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From: Vol.04 N.01 – Where to feel now

A Peacock Sweeping

by Meredith Wattison

The boy; the boy tap dances and somersaults for the duration of the early morning, two-hour tour. It is as though he has swallowed lightning for breakfast. He experiences everything sevenfold. ‘Oh! Look at that!’ Striped lemurs huddle around a sun lamp, wrap their arms, legs and tails around each other. A digesting knot of African wild dogs sleeps around a tree. Biblical coil-horned goats stand on their silky beards. There’s a Jericho reference. ‘Feel this tree! So smooth!’, as he brushes past me, kicking up his heels, half-turning, arms ascendant. He gets emotional. ‘There’s blood on the camel!’ The camel has caught itself on the cyclone fencing. It is part hosed-cement nativity; its nimbus evaporating. Its eyes bucolic; fudge-brown. Its shut nostrils miraculous. There is an estimated one-million feral camels in Australia. We learn the camel is one of the most efficient animals; it makes very little shit. This cheers him. My intention was to gaze at giraffes in silence. There is no silence. He adheres to me. The nervous giraffes distrust his animation, glide away, tongue at the trees. He asks why. We speak to the rhinoceros. I like its sooking, prehensile top lip, the short fringe of hair, like eyelashes, that edge its flicking ears; the bulk of it, the tender pink inside its mulching mouth. He likes its steaming rhino shit. The boy’s mother has mastered a detached indifference as some on the tour outwardly tire of him. She too was emotional about the camel. The boy as parrot, her parrot, is intensely interested and speaks gently to the apes he wants to photograph. He asks them to sing; they will not, they do not ape. He sings. They do not play the game. He asks them to look at him, to lift their chins; they do this. ‘Thank you’, he says. He is given a voucher from a staffer for doing/saying this. The hippopotamus sleeps standing with its face in the mud. The hippopotamus, annually, is the most responsible animal in regards to human deaths. They do not like to be disturbed in the water. Our volunteer guide is wonderfully patient with the boy. She involves him in a presentation about the scrub turkey; she is impressed by this bird, admires its tenacity. The boy is amazed by how deeply the male buries the eggs in a mounded earth nest; and the ventilation, and all the variations of, needed to create both sexes; and the bird’s over-estimation of its size regarding predators. He terrorizes the meerkats with his enthusiasm. He wakes the nocturnals. Agrees to put down the stick. There are stories of missing primates and sedative-laced, pink-iced donuts being left in high, strategic places. The zoo is yet to open. The boy is yet to catch breath. I will queue to feed the giraffes at ten-fifteen. Their sweet civility; a slimy purple tongue pulling my fingers into a rough mouth sates me. A peacock sweeps the café floor and suddenly spans, pulses and thrums, and just as suddenly goes back to sweeping. The boy takes off his hat. It is musical theatre.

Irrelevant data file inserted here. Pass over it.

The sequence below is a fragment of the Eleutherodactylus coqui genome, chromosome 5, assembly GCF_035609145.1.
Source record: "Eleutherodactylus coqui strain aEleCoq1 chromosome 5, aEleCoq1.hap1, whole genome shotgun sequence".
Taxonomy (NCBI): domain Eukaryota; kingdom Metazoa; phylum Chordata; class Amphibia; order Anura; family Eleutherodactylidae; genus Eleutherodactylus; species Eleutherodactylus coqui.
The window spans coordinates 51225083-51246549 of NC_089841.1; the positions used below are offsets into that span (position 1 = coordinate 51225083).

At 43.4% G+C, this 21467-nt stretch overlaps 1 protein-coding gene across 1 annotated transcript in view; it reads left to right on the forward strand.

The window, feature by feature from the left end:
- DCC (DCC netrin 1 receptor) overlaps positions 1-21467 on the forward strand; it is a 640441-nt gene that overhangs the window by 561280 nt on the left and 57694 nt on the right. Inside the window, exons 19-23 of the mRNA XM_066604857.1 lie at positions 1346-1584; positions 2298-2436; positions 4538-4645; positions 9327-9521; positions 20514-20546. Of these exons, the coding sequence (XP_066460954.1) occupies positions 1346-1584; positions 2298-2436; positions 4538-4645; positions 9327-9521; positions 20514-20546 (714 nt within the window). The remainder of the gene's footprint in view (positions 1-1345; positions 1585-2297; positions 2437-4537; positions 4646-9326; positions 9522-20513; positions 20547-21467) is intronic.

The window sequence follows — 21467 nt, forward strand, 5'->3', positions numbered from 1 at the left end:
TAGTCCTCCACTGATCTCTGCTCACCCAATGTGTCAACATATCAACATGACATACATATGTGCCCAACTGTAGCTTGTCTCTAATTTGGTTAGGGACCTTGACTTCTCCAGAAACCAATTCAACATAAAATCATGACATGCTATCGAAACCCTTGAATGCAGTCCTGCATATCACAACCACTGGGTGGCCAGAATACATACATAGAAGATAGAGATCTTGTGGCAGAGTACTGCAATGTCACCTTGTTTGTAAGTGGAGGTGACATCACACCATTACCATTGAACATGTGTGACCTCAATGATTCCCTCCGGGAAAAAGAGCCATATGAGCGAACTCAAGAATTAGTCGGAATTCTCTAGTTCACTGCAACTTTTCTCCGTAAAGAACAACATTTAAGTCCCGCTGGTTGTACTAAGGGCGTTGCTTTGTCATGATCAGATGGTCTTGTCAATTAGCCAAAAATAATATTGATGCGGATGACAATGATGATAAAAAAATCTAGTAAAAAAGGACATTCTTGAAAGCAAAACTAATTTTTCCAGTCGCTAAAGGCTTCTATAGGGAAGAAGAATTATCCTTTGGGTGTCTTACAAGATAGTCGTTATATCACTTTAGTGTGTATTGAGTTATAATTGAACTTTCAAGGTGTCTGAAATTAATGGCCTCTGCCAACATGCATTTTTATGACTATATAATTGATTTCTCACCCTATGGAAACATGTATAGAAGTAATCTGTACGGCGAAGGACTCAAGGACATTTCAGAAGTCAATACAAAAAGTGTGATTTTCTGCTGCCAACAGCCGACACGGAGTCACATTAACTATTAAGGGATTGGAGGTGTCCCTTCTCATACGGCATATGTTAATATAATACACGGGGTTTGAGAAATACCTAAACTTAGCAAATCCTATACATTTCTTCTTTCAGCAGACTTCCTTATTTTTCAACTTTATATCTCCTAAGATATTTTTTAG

Published: January 2017
Meredith Wattison

born 1963, a poet and essayist, her 6 books of poetry are Psyche’s Circus (Poetry Australia, 1989), Judith’s Do (Penguin Australia, 1996), Fishwife (Five Islands Press, 2001), The Nihilist Line (Five Islands Press, 2003), Basket of Sunlight (Puncher & Wattmann, 2007) and terra bravura (Puncher & Wattmann, 2015), shortlisted for the 2016 Kenneth Slessor Poetry Prize. Her recent essays have appeared in Cordite, Rabbit and Plumwood Mountain.

An Australian and international
journal of ecopoetry and ecopoetics.

Plumwood Mountain Journal is created on the unceded lands of the Gadigal and Wangal people of the Eora Nation. We pay our respects to all Aboriginal and Torres Strait Islander people, and to elders past, present and future. We also acknowledge all traditional custodians of the lands this journal reaches.